[dropcap][/dropcap]Institutionalized racism overwhelms history — as a South African youth of colour, my life is engulfed by it. When I look back at my childhood spent in predominantly white schools, I don’t believe a single condition in my life has excluded some aspect or hyper-awareness of race. It has always been an ‘outside-looking-in’ situation. This, despite being a ‘Born-Free’.
I was born post-1994, the year that South Africa held the first election in the entire history of the country where people of colour were allowed to vote — our first democratic election.
The election of Nelson Mandela as the president of the Republic of South Africa marked the legislative end of the oppressive white minority political rule known as Apartheid — translated from Afrikaans, it literally means ‘apart-ness’.
Now, when you ask people about South Africa, they’re very likely to know next-to-nothing about the ideology of Apartheid. It all started when the colonialist war for territory between Afrikaner nationalists and British imperialists left native African lives side-lined. When racial segregation and oppression were officially made legal in 1948 under the Afrikaner-led National Party, black people had already been living oppressed lives under the remnants of slavery, despite its abolition in the early 1800s. The Population Registration Act of 1950 required all citizens to register themselves according to the characteristics that associated them with a specific race. This was where the ‘pencil test’ was used to determine Afro-textured hair — how easily a pencil passed through one’s hair is what determined whether one passed or failed the test. If one failed, one was classified as black over coloured (or, mixed-race). The Apartheid hierarchy was as follows: white people, Indian people, coloured people, and black people.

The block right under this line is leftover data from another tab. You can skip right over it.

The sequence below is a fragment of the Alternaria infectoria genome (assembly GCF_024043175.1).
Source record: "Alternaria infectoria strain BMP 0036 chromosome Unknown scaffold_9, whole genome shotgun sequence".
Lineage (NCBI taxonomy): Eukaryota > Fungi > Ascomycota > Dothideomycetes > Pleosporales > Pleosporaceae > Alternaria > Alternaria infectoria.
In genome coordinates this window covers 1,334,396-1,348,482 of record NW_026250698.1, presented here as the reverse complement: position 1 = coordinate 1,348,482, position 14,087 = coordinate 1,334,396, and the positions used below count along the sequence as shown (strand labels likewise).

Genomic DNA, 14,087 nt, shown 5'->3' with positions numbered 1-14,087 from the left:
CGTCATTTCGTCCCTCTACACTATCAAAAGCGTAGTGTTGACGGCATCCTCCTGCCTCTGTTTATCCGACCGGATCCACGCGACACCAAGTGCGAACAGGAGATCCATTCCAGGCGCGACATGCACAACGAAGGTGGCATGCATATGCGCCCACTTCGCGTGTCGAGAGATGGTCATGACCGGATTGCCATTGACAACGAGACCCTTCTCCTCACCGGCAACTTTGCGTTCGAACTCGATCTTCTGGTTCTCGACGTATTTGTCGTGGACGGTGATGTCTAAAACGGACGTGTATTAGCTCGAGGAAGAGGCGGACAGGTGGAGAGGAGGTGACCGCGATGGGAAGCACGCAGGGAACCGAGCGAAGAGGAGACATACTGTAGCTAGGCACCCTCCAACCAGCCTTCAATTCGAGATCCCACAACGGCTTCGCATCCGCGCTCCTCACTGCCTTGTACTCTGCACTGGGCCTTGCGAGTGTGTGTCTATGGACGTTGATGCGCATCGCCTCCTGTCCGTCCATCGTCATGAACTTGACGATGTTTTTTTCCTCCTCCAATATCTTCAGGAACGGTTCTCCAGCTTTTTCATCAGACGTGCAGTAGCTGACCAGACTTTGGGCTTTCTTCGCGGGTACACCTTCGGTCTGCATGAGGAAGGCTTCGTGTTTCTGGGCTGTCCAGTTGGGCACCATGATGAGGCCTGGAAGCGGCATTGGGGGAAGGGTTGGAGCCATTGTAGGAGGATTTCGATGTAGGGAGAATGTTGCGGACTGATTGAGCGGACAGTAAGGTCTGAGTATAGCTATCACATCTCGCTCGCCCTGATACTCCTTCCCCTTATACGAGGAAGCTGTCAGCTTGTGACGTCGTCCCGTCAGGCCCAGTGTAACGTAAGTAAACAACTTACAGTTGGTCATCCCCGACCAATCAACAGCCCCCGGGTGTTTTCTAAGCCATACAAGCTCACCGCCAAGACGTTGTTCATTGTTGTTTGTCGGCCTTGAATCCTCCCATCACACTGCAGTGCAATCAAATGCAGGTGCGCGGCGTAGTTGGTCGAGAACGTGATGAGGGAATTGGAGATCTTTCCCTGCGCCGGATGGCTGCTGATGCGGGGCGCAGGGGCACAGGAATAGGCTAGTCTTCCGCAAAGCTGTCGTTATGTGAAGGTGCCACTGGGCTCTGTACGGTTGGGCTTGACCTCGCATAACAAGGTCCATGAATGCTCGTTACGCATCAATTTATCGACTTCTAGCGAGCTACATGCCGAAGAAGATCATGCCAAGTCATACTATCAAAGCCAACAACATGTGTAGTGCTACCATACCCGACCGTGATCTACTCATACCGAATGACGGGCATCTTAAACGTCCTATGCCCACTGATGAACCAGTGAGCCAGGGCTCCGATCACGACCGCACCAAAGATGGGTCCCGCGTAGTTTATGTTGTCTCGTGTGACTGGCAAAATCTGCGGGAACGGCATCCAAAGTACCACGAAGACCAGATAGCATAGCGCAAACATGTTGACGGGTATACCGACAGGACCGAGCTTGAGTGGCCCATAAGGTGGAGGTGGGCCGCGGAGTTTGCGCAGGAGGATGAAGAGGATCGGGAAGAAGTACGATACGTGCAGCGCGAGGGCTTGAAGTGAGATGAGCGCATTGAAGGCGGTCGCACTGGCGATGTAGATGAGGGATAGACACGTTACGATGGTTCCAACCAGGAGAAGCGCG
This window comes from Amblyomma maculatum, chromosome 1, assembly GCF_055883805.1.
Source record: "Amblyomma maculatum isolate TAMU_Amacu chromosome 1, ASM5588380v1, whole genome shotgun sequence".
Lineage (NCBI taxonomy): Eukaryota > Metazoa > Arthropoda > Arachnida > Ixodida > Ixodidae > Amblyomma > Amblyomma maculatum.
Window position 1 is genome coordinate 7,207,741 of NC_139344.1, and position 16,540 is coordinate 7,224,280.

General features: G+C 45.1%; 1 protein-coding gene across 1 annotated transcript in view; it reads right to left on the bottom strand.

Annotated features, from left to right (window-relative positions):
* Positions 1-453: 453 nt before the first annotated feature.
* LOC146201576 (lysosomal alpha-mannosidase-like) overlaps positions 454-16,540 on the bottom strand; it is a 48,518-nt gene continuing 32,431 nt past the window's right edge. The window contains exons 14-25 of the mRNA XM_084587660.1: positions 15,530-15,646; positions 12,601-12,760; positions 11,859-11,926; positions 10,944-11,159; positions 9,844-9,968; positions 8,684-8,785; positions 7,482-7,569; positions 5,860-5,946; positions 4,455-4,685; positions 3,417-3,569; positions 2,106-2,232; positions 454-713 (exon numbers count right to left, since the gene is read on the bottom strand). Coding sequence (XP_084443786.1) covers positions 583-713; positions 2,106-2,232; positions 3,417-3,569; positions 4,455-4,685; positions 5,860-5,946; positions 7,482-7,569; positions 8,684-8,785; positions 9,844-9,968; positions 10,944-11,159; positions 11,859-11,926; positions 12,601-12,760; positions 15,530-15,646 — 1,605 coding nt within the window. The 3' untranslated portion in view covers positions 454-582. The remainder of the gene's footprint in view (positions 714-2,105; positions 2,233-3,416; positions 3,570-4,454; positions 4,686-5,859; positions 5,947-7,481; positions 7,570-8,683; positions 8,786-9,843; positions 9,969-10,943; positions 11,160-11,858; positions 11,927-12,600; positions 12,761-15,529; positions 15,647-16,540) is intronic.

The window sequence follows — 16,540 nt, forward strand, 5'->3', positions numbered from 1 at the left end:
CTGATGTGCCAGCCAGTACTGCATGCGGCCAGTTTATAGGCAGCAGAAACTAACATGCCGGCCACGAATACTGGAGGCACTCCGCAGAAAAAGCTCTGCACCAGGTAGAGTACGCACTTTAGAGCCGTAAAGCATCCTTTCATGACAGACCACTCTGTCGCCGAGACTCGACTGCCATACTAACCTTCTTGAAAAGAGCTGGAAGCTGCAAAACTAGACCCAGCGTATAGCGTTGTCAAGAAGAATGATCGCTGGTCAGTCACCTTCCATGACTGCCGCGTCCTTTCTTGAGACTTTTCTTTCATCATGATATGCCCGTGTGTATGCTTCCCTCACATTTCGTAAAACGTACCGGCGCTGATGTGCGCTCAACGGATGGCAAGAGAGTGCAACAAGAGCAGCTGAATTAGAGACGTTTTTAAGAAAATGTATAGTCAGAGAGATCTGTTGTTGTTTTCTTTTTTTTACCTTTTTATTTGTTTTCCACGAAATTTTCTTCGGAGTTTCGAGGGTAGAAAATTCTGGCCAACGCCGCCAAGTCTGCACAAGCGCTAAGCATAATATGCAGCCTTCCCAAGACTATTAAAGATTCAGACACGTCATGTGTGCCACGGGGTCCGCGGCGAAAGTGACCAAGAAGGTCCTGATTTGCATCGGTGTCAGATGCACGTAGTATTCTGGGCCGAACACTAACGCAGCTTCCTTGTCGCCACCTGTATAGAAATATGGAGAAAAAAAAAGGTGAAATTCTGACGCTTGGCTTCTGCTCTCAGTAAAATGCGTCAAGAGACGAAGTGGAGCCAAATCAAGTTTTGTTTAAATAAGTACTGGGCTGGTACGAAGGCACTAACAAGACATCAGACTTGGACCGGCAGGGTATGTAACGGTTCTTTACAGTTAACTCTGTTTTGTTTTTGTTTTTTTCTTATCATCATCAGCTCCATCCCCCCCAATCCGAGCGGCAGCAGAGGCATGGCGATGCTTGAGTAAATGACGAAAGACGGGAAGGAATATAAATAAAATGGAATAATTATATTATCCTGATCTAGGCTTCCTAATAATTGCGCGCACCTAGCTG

Eventually, there were 148 Apartheid laws in place. Amenities, education, medical care, and even marriages were bound by law to segregation and therefore punishable by law as well. Let’s break it down:
- Black children had separate schools from white people with separate education systems that capped at 13-years-old. From then, it was designed to systematically funnel their skill sets into manual labour. This was known as the Bantu Education Act of 1953. Students were also required to learn in Afrikaans — having barely learned English properly.
- Apartheid was largely economic — one of its main goals was to enable exploitation by large corporate companies, farm owners, and mining companies. Black people were subjected to inhuman working conditions for pay that, for many, equated to as little as $6 per year. Black workers were not allowed to belong to a trade union, and it was therefore illegal for them to strike. The Mines and Works Act of 1959 guaranteed “white workers a monopoly of skilled operations” within labour.
- The Mixed Marriages Act prohibited marriages between white people and persons of colour, while the Immorality Act prohibited any sexual relations between white people and persons of colour. The purpose of this was to keep the white race as ‘pure’ as possible — a drop of ‘black blood’ meant that you were tainted.